LONDON (Reuters) - Struggling British baby products retailer Mothercare (MTC.L) said it would trade from fewer than 80 UK stores by April next year as it shrinks its portfolio as part of a plan to stay in business.
Shares in the firm, which traded from nearly 400 UK stores a decade ago, fell as much as 9.4 percent on Thursday after it reported a wider first-half loss and warned trading would remain volatile. The stock has lost over three-quarters of its value over the last year.
The first-half loss reflected an 11.1 percent slump in underlying sales in Mothercare’s home market, which it blamed on wider market uncertainty and “negative press coverage” of its financial restructuring.
The group’s sales and profit have been hammered by intense competition from supermarket groups and online retailers in its main British market as well as by rising costs. Mothercare’s UK business has not made a profit for over a decade.
In July it detailed a survival plan to refinance, close over a third of its UK stores and slash costs.
It said 20 stores had closed so far and about 40 more would shut by April, reducing its estate to fewer than 80. The remaining estate will include 32 stores with leases which expire within three years.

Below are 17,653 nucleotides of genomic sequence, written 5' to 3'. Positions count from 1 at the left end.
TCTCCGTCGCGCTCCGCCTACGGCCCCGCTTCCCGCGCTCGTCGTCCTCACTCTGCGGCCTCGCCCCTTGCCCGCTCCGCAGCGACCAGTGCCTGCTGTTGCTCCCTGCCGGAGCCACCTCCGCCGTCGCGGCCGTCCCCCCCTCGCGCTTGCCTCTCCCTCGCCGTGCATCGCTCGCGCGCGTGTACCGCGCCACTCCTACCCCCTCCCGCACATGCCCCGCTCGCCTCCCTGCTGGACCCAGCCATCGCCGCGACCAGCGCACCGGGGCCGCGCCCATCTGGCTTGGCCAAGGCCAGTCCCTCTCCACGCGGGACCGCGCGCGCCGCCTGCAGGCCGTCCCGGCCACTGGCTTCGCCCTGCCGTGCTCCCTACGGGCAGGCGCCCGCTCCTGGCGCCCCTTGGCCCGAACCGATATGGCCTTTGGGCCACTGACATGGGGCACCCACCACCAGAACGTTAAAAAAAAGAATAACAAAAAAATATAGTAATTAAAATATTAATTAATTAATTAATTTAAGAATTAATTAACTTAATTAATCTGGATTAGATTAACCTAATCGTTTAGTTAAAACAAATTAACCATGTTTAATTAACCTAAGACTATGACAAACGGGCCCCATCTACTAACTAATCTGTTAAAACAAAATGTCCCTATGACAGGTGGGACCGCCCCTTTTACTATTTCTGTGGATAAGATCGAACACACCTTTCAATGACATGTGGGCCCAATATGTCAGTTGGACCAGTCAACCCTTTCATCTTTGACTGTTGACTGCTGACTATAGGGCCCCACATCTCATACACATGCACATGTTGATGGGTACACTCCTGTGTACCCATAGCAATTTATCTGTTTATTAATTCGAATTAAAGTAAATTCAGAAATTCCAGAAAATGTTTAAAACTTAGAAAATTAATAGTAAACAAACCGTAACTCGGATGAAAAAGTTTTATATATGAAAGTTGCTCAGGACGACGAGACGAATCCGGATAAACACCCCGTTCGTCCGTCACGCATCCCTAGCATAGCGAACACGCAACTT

Chief Executive Mark Newton-Jones said he was targeting the UK business to be at least at break-even within two years.
“We will take the necessary steps to make the UK viable. If that means exercising some more lease expiries as they come up to take the rental burden down, then we’ll do so,” he told Reuters.
Newton-Jones said that while the UK remains “very challenging”, Mothercare’s international business, which generates two-thirds of group turnover, was showing signs of recovery, with growth in the key markets of Russia, China and Indonesia.
And he was confident his strategy would ultimately reinvigorate Mothercare as it remained “the go-to mum and baby business”, with market-leading shares in key product categories, such as prams, push chairs and baby clothes.
Mothercare made an adjusted pretax loss of 6.2 million pounds ($7.93 million) in the 28 weeks to Oct. 6, versus a loss of 2.6 million pounds in the same period of last year.
The CEO said it was on track to meet analysts’ average forecast of a pretax loss of about 14.6 million pounds for the full 2018-19 year.
The stock was down 8 percent at 16.4 pence at 1124 GMT, valuing the firm’s equity at just 55 million pounds.
Reporting by James Davey; Editing by Sarah Young and Jan Harvey